Disney Inside Trader Sentenced to Home Confinement

A teary former executive assistant at Disney who schemed with her boyfriend to sell secrets about the company's finances said she was "blindsided by love" before she was sentenced Tuesday to four months of home confinement.

Frances Twitty | Getty Images

Bonnie Hoxie, 34, of Los Angeles dabbed tears from her eyes when U.S. District Judge Alvin K. Hellerstein announced early in her sentencing proceeding that she would not be going to prison after pleading guilty in September to wire fraud, conspiracy to commit securities and wire fraud.

She fought back tears again when she told Hellerstein she was "completely irresponsible" when she fed nonpublic information such as the company's quarterly earnings last year to her then-boyfriend, Yonni Sebbag. He tried to sell the inside tips by sending anonymous letters to 33 hedge funds and other investment companies. Most of the firms, including some in Manhattan, notified the FBI.

"I think I was blindsided by love and not making the correct choices," said Hoxie, who was the assistant to Disney's head of corporate communications when she was arrested last May.

The judge said she can continue to work two restaurant jobs while she serves home confinement, which will be monitored by phone calls with a probation officer in California. He also ordered her to serve 100 hours annually of community service during three years of probation, though lawyers noted that she had long been active in her community on behalf of animals, AIDS prevention and children.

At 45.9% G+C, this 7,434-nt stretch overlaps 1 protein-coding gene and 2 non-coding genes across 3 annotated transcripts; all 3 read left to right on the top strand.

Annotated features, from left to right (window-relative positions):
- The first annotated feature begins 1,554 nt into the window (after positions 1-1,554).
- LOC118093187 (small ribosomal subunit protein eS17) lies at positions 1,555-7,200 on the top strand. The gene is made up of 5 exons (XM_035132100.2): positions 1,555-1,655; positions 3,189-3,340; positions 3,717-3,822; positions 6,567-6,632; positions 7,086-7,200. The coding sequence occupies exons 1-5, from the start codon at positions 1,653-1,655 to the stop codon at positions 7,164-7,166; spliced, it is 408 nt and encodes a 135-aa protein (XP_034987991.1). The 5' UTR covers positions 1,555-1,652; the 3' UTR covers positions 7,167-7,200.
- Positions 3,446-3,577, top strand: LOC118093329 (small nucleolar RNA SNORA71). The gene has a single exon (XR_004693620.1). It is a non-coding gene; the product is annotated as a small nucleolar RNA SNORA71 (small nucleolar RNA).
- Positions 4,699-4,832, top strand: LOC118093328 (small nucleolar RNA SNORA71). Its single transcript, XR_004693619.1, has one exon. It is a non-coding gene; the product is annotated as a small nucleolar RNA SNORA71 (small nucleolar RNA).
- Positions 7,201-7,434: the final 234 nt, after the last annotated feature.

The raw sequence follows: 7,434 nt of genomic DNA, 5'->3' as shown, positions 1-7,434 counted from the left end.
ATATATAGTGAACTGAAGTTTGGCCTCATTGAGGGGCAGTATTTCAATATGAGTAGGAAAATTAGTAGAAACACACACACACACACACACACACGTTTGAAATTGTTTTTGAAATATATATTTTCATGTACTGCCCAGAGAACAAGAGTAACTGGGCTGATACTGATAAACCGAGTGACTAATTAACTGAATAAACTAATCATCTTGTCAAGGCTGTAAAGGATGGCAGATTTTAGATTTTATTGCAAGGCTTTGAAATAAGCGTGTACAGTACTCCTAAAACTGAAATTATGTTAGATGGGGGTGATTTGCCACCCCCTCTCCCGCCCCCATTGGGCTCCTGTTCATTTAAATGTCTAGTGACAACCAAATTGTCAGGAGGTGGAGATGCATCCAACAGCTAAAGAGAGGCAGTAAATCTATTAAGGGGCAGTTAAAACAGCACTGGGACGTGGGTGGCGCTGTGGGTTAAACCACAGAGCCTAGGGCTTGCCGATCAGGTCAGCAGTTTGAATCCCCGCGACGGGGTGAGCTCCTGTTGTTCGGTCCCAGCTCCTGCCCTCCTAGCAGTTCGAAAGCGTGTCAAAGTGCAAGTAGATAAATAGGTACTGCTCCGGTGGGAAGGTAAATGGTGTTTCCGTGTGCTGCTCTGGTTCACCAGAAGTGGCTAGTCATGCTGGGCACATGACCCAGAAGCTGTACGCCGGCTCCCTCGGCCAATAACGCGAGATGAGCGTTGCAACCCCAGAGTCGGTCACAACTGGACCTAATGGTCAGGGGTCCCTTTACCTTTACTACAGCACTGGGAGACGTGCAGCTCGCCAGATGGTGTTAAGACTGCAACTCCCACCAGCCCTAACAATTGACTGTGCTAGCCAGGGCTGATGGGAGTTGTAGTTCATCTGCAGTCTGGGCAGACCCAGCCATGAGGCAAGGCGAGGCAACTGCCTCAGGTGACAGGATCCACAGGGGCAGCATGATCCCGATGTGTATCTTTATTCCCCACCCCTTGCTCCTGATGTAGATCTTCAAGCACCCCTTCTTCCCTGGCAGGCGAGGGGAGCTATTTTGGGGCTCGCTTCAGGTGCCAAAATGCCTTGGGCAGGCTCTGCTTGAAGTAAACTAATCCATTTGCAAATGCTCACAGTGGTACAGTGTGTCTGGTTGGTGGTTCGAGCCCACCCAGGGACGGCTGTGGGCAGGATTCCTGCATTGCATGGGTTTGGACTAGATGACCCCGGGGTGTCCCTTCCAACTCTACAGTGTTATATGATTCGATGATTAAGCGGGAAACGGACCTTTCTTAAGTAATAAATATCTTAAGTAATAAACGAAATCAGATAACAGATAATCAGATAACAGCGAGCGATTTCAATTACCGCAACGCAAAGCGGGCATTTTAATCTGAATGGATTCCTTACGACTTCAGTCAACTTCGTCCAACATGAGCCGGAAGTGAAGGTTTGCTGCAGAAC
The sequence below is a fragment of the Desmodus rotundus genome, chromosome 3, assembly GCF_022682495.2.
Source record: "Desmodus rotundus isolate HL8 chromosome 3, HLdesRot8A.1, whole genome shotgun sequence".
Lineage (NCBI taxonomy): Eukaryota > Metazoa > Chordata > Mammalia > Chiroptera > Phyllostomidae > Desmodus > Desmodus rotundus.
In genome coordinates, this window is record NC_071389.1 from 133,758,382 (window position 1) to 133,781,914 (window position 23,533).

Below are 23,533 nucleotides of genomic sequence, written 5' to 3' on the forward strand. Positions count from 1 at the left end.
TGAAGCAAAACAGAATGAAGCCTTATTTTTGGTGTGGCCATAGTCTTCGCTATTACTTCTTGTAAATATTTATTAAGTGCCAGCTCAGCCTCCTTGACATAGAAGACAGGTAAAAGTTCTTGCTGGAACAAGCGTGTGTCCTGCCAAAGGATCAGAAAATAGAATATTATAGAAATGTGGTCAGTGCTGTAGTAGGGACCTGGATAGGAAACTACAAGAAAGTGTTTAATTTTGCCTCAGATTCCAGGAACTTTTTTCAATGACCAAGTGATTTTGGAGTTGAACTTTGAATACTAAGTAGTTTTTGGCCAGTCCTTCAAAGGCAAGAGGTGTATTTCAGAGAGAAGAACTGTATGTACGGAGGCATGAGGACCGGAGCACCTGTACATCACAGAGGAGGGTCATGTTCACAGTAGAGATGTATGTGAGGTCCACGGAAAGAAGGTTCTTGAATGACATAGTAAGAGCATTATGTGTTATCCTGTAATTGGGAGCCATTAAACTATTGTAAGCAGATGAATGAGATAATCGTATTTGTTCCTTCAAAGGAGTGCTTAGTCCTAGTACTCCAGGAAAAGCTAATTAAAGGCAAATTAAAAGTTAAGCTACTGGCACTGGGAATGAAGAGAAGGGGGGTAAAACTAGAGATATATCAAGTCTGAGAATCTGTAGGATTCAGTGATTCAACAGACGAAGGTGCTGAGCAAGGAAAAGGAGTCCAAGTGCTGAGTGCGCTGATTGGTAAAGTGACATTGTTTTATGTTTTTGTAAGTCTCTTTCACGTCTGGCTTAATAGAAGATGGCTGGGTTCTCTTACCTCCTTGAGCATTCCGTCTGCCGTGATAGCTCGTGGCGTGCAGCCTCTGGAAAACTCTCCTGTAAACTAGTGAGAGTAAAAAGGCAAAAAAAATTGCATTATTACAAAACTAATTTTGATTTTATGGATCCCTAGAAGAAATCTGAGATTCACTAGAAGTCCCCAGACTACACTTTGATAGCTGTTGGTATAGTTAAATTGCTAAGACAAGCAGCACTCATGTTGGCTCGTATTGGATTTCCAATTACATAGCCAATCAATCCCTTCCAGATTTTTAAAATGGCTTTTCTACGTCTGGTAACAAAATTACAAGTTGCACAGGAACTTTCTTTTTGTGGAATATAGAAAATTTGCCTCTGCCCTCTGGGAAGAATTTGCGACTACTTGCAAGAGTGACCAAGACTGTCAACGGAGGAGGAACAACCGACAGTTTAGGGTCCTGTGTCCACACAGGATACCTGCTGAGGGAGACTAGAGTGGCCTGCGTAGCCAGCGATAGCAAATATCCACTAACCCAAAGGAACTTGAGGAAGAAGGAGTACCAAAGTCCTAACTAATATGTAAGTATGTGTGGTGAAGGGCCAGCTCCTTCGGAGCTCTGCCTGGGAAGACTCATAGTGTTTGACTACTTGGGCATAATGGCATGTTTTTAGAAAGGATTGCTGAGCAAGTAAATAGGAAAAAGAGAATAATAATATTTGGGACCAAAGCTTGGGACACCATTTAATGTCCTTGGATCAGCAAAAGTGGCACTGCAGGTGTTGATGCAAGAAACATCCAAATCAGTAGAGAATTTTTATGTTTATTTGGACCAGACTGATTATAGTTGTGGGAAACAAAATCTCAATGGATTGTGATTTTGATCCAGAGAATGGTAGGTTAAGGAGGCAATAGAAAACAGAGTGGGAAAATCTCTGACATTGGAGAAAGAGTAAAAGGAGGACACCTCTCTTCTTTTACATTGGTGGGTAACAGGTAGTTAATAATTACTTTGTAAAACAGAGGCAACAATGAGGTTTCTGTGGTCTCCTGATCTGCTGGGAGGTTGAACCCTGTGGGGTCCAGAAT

Sebbag, a citizen of Morocco who also lived in Los Angeles, was sentenced previously to more than two years in prison.

Sebbag and Hoxie were arrested after Sebbag met two undercover FBI agents in New York and accepted $15,000 in cash for providing inside information. Prosecutors said he agreed to provide similar information in the future in return for a 30 percent share of any profits from early trades.

Attorney Robert Baum, who represented Hoxie in court, noted that his client made no money from sharing the inside information with Sebbag to help him get out of debt. He said she did not know he planned to approach investment companies.

"What he did went far beyond the nature of the crime she thought she was getting involved with," Baum said. All she had asked Sebbag for in return was a designer pocketbook and a pair of shoes, he added.

Baum said Hoxie works up to 14 hours a day to make ends meet and had frequently dedicated her life to others, including rescuing a brother from a drug problem and helping to pay for another brother to attend college.